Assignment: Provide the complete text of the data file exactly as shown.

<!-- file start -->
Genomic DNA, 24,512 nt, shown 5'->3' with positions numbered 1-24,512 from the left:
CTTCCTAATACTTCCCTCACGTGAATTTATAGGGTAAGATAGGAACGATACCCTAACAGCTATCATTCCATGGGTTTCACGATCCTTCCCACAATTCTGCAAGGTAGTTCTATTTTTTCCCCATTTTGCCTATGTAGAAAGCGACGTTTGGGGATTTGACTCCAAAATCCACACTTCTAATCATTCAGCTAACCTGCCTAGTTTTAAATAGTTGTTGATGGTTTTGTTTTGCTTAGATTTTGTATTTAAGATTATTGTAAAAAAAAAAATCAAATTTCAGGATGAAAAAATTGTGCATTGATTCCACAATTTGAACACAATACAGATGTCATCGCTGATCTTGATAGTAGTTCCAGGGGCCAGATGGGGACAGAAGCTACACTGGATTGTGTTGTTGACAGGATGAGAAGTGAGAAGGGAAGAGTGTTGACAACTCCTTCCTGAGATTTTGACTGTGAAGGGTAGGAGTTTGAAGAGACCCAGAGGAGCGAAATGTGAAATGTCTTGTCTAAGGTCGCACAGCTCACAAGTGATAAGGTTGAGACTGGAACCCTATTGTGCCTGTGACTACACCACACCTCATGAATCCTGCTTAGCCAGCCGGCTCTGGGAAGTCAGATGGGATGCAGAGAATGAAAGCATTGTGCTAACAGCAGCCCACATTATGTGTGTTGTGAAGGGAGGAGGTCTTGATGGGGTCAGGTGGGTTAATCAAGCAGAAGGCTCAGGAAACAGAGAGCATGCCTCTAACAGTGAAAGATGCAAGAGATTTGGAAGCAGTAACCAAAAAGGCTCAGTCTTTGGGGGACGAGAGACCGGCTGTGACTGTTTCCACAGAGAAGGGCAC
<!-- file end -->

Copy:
Genomic DNA, 24,512 nt, shown 5'->3' with positions numbered 1-24,512 from the left:
CTTCCTAATACTTCCCTCACGTGAATTTATAGGGTAAGATAGGAACGATACCCTAACAGCTATCATTCCATGGGTTTCACGATCCTTCCCACAATTCTGCAAGGTAGTTCTATTTTTTCCCCATTTTGCCTATGTAGAAAGCGACGTTTGGGGATTTGACTCCAAAATCCACACTTCTAATCATTCAGCTAACCTGCCTAGTTTTAAATAGTTGTTGATGGTTTTGTTTTGCTTAGATTTTGTATTTAAGATTATTGTAAAAAAAAAAATCAAATTTCAGGATGAAAAAATTGTGCATTGATTCCACAATTTGAACACAATACAGATGTCATCGCTGATCTTGATAGTAGTTCCAGGGGCCAGATGGGGACAGAAGCTACACTGGATTGTGTTGTTGACAGGATGAGAAGTGAGAAGGGAAGAGTGTTGACAACTCCTTCCTGAGATTTTGACTGTGAAGGGTAGGAGTTTGAAGAGACCCAGAGGAGCGAAATGTGAAATGTCTTGTCTAAGGTCGCACAGCTCACAAGTGATAAGGTTGAGACTGGAACCCTATTGTGCCTGTGACTACACCACACCTCATGAATCCTGCTTAGCCAGCCGGCTCTGGGAAGTCAGATGGGATGCAGAGAATGAAAGCATTGTGCTAACAGCAGCCCACATTATGTGTGTTGTGAAGGGAGGAGGTCTTGATGGGGTCAGGTGGGTTAATCAAGCAGAAGGCTCAGGAAACAGAGAGCATGCCTCTAACAGTGAAAGATGCAAGAGATTTGGAAGCAGTAACCAAAAAGGCTCAGTCTTTGGGGGACGAGAGACCGGCTGTGACTGTTTCCACAGAGAAGGGCAC